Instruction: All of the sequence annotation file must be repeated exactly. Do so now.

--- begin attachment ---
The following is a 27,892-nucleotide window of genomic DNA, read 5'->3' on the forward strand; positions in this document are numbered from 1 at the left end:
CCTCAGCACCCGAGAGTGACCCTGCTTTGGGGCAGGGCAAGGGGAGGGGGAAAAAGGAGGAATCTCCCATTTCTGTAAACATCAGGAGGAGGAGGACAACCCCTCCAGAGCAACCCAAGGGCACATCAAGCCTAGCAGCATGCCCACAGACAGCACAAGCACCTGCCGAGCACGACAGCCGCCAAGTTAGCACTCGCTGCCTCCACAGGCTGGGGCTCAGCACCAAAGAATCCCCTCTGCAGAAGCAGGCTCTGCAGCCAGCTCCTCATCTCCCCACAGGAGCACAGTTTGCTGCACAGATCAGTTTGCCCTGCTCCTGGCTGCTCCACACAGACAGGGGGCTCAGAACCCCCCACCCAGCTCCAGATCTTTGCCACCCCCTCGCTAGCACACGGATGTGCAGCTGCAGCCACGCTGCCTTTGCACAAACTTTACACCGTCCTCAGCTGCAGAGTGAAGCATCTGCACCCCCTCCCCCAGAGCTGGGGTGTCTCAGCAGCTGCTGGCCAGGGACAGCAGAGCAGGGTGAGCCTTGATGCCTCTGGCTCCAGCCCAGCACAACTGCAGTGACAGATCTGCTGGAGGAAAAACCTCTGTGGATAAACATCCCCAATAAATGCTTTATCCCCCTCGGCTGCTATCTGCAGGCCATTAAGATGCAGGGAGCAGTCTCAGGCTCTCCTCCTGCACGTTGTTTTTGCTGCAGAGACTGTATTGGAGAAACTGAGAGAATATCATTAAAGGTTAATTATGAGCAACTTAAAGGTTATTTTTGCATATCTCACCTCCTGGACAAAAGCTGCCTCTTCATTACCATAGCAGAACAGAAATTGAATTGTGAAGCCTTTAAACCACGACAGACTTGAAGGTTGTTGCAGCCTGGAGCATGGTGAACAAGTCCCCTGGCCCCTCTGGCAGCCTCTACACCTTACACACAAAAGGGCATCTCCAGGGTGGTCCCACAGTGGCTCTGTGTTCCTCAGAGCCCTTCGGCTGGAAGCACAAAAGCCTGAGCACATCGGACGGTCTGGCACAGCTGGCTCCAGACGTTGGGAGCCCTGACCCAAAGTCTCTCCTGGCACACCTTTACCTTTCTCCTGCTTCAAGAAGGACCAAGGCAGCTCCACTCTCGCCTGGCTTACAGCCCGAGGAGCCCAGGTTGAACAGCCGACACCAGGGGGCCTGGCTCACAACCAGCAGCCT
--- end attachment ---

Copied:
The following is a 27,892-nucleotide window of genomic DNA, read 5'->3' on the forward strand; positions in this document are numbered from 1 at the left end:
CCTCAGCACCCGAGAGTGACCCTGCTTTGGGGCAGGGCAAGGGGAGGGGGAAAAAGGAGGAATCTCCCATTTCTGTAAACATCAGGAGGAGGAGGACAACCCCTCCAGAGCAACCCAAGGGCACATCAAGCCTAGCAGCATGCCCACAGACAGCACAAGCACCTGCCGAGCACGACAGCCGCCAAGTTAGCACTCGCTGCCTCCACAGGCTGGGGCTCAGCACCAAAGAATCCCCTCTGCAGAAGCAGGCTCTGCAGCCAGCTCCTCATCTCCCCACAGGAGCACAGTTTGCTGCACAGATCAGTTTGCCCTGCTCCTGGCTGCTCCACACAGACAGGGGGCTCAGAACCCCCCACCCAGCTCCAGATCTTTGCCACCCCCTCGCTAGCACACGGATGTGCAGCTGCAGCCACGCTGCCTTTGCACAAACTTTACACCGTCCTCAGCTGCAGAGTGAAGCATCTGCACCCCCTCCCCCAGAGCTGGGGTGTCTCAGCAGCTGCTGGCCAGGGACAGCAGAGCAGGGTGAGCCTTGATGCCTCTGGCTCCAGCCCAGCACAACTGCAGTGACAGATCTGCTGGAGGAAAAACCTCTGTGGATAAACATCCCCAATAAATGCTTTATCCCCCTCGGCTGCTATCTGCAGGCCATTAAGATGCAGGGAGCAGTCTCAGGCTCTCCTCCTGCACGTTGTTTTTGCTGCAGAGACTGTATTGGAGAAACTGAGAGAATATCATTAAAGGTTAATTATGAGCAACTTAAAGGTTATTTTTGCATATCTCACCTCCTGGACAAAAGCTGCCTCTTCATTACCATAGCAGAACAGAAATTGAATTGTGAAGCCTTTAAACCACGACAGACTTGAAGGTTGTTGCAGCCTGGAGCATGGTGAACAAGTCCCCTGGCCCCTCTGGCAGCCTCTACACCTTACACACAAAAGGGCATCTCCAGGGTGGTCCCACAGTGGCTCTGTGTTCCTCAGAGCCCTTCGGCTGGAAGCACAAAAGCCTGAGCACATCGGACGGTCTGGCACAGCTGGCTCCAGACGTTGGGAGCCCTGACCCAAAGTCTCTCCTGGCACACCTTTACCTTTCTCCTGCTTCAAGAAGGACCAAGGCAGCTCCACTCTCGCCTGGCTTACAGCCCGAGGAGCCCAGGTTGAACAGCCGACACCAGGGGGCCTGGCTCACAACCAGCAGCCT